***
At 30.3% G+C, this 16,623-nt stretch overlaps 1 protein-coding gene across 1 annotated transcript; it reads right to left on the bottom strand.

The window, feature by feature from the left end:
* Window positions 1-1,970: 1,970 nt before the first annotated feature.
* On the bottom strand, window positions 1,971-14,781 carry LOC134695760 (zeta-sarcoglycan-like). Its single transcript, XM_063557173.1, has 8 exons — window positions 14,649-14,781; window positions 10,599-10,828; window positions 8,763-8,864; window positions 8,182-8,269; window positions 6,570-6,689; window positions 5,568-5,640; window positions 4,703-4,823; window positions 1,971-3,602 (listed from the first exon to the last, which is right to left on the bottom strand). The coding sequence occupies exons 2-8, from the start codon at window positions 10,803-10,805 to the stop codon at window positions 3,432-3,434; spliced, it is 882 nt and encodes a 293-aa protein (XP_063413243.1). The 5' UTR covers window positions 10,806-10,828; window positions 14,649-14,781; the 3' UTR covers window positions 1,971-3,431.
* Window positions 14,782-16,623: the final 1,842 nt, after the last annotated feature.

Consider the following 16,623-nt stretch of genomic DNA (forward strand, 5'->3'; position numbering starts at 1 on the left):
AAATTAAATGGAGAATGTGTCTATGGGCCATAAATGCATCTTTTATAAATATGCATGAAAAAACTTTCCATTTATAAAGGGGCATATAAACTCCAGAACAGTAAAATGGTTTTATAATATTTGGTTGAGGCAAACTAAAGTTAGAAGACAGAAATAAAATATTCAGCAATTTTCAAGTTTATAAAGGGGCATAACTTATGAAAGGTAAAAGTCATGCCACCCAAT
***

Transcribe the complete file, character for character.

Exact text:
At 30.3% G+C, this 16,623-nt stretch overlaps 1 protein-coding gene across 1 annotated transcript; it reads right to left on the bottom strand.

The window, feature by feature from the left end:
* Window positions 1-1,970: 1,970 nt before the first annotated feature.
* On the bottom strand, window positions 1,971-14,781 carry LOC134695760 (zeta-sarcoglycan-like). Its single transcript, XM_063557173.1, has 8 exons — window positions 14,649-14,781; window positions 10,599-10,828; window positions 8,763-8,864; window positions 8,182-8,269; window positions 6,570-6,689; window positions 5,568-5,640; window positions 4,703-4,823; window positions 1,971-3,602 (listed from the first exon to the last, which is right to left on the bottom strand). The coding sequence occupies exons 2-8, from the start codon at window positions 10,803-10,805 to the stop codon at window positions 3,432-3,434; spliced, it is 882 nt and encodes a 293-aa protein (XP_063413243.1). The 5' UTR covers window positions 10,806-10,828; window positions 14,649-14,781; the 3' UTR covers window positions 1,971-3,431.
* Window positions 14,782-16,623: the final 1,842 nt, after the last annotated feature.

Consider the following 16,623-nt stretch of genomic DNA (forward strand, 5'->3'; position numbering starts at 1 on the left):
AAATTAAATGGAGAATGTGTCTATGGGCCATAAATGCATCTTTTATAAATATGCATGAAAAAACTTTCCATTTATAAAGGGGCATATAAACTCCAGAACAGTAAAATGGTTTTATAATATTTGGTTGAGGCAAACTAAAGTTAGAAGACAGAAATAAAATATTCAGCAATTTTCAAGTTTATAAAGGGGCATAACTTATGAAAGGTAAAAGTCATGCCACCCAAT